Retractable leashes to be banned (risky for pets & humans)!

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A recent article on the Veterinary Information Network warns about the danger of retractable leashes. Dogs using these leashes can run ahead or lag behind and have more freedom to explore the environment.

Unfortunately, they can also stray into the street or wrap up their owner with the cord and trip them, especially if greeting another dog. In a veterinary office, retractable leashes can permit dogs to approach each other and cause an occasional disaster as the leashes get tangled. Fights between dogs can escalate because the long leashes make it hard for owners to control them.

Dogs can develop significant momentum before getting a jerk at the end of the leash. The VIN article showed a radiograph of a dog with a torn trachea (windpipe). The dog had strayed into the street and was hit by a motorcycle, but the neck trauma was thought to be from the yank of the leash.
In 2009, Consumer Reports also warned about the hazards of retractable leashes. In the story, a woman’s finger was severed when it became caught in the leash. I had a retractable leash with my last dog, but it broke from the strain of my new large-breed dog.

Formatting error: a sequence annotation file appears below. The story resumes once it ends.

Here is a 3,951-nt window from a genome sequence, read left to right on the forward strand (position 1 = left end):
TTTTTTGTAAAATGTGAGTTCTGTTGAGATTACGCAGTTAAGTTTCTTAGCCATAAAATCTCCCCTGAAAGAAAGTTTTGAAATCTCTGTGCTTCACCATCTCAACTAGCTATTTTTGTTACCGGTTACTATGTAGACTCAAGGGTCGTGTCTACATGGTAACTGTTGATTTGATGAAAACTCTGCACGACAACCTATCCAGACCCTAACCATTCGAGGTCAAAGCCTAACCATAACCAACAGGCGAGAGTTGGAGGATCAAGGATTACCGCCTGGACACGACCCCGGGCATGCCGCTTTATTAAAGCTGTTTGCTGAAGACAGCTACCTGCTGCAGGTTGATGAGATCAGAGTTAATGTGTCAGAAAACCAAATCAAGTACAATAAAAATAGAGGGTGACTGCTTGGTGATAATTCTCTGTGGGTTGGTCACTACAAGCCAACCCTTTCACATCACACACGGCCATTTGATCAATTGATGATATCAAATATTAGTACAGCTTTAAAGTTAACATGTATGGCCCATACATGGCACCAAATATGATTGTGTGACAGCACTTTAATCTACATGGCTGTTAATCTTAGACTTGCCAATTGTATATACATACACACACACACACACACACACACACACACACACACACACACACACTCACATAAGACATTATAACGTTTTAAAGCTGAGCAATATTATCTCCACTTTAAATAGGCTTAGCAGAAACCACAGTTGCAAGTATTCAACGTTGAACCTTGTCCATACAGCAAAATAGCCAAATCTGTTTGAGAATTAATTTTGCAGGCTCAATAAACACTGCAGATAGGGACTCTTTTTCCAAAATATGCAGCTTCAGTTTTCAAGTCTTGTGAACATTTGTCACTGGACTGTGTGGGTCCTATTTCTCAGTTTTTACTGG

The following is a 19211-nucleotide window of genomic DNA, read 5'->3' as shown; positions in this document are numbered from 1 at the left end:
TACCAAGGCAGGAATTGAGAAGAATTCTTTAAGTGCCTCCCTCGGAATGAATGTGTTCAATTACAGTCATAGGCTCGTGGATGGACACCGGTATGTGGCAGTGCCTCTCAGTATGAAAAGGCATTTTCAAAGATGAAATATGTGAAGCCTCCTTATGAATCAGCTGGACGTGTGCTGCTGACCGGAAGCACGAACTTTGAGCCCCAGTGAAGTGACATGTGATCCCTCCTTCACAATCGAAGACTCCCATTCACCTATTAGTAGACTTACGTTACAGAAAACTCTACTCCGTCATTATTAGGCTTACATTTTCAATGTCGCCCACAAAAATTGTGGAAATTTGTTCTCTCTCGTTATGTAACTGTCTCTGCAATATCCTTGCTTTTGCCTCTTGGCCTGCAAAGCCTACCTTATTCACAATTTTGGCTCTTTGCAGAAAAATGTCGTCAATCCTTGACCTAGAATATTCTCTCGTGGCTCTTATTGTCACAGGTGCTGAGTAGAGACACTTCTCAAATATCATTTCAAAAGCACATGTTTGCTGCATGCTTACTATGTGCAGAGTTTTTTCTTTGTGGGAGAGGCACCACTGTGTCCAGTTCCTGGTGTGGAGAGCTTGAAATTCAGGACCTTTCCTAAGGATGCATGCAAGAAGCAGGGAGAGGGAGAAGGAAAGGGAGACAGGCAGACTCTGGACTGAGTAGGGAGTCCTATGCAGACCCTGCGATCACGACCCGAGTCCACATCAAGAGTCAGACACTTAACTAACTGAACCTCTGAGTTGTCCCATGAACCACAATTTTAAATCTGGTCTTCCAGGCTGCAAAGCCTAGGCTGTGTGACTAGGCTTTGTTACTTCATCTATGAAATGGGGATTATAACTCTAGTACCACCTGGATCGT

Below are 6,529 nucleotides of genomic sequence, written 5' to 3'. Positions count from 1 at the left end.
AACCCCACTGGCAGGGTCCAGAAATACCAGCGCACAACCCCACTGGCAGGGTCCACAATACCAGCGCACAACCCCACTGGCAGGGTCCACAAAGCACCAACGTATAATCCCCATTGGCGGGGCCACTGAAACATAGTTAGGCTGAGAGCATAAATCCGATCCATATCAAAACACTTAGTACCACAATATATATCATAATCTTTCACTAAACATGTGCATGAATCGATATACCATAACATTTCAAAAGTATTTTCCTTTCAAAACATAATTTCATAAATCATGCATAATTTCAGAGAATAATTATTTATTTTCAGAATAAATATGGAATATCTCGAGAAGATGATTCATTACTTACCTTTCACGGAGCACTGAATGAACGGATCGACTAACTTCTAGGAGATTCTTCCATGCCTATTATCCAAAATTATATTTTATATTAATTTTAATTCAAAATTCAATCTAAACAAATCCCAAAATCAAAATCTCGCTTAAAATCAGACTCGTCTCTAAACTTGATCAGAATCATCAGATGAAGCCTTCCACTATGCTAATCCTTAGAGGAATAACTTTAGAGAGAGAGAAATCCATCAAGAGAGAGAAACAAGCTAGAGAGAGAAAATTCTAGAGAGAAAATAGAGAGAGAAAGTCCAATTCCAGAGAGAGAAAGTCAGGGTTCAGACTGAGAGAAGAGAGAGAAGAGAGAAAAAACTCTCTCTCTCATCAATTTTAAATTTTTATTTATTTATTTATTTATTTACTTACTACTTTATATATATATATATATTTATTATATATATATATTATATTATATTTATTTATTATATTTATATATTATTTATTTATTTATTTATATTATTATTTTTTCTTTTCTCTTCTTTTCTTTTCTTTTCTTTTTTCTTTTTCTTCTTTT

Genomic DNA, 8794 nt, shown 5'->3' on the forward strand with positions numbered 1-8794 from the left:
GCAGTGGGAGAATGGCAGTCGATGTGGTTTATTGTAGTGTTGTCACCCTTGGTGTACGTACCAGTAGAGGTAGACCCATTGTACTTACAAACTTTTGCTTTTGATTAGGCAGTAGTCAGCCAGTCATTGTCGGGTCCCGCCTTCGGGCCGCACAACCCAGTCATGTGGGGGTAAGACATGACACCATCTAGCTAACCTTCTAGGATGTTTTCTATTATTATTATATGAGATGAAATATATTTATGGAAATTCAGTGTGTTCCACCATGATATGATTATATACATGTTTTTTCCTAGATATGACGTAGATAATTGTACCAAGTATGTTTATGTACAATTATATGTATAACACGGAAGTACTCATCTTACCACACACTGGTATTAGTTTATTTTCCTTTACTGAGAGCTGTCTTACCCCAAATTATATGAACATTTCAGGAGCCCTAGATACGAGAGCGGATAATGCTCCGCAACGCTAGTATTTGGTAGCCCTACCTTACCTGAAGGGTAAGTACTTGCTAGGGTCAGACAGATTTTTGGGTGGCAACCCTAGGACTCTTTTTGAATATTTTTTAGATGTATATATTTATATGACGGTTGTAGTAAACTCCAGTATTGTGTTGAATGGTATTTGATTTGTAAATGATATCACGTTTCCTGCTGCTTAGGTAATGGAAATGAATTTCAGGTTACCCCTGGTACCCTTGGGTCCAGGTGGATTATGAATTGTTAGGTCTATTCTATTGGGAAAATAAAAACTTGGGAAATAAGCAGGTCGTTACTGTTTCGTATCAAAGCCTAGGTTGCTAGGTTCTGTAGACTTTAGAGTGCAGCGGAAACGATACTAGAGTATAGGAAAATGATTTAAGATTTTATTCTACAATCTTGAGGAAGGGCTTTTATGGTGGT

Some pet stores ask owners not to bring in dogs on retractable leashes because of their poor control.

Responsible pet owners control their dogs when out in public. A long leash can permit the dog to approach people who do not appreciate the greeting. When walking my dog I always walk between my dog and other pedestrians.

I believe a traditional leash gives the owner more control.

(credits to: Lawrence Gerson is a veterinarian and founder of the Point Breeze Veterinary Clinic and a bi-weekly contributor to the Pittsburgh Post-Gazette)

The Guy

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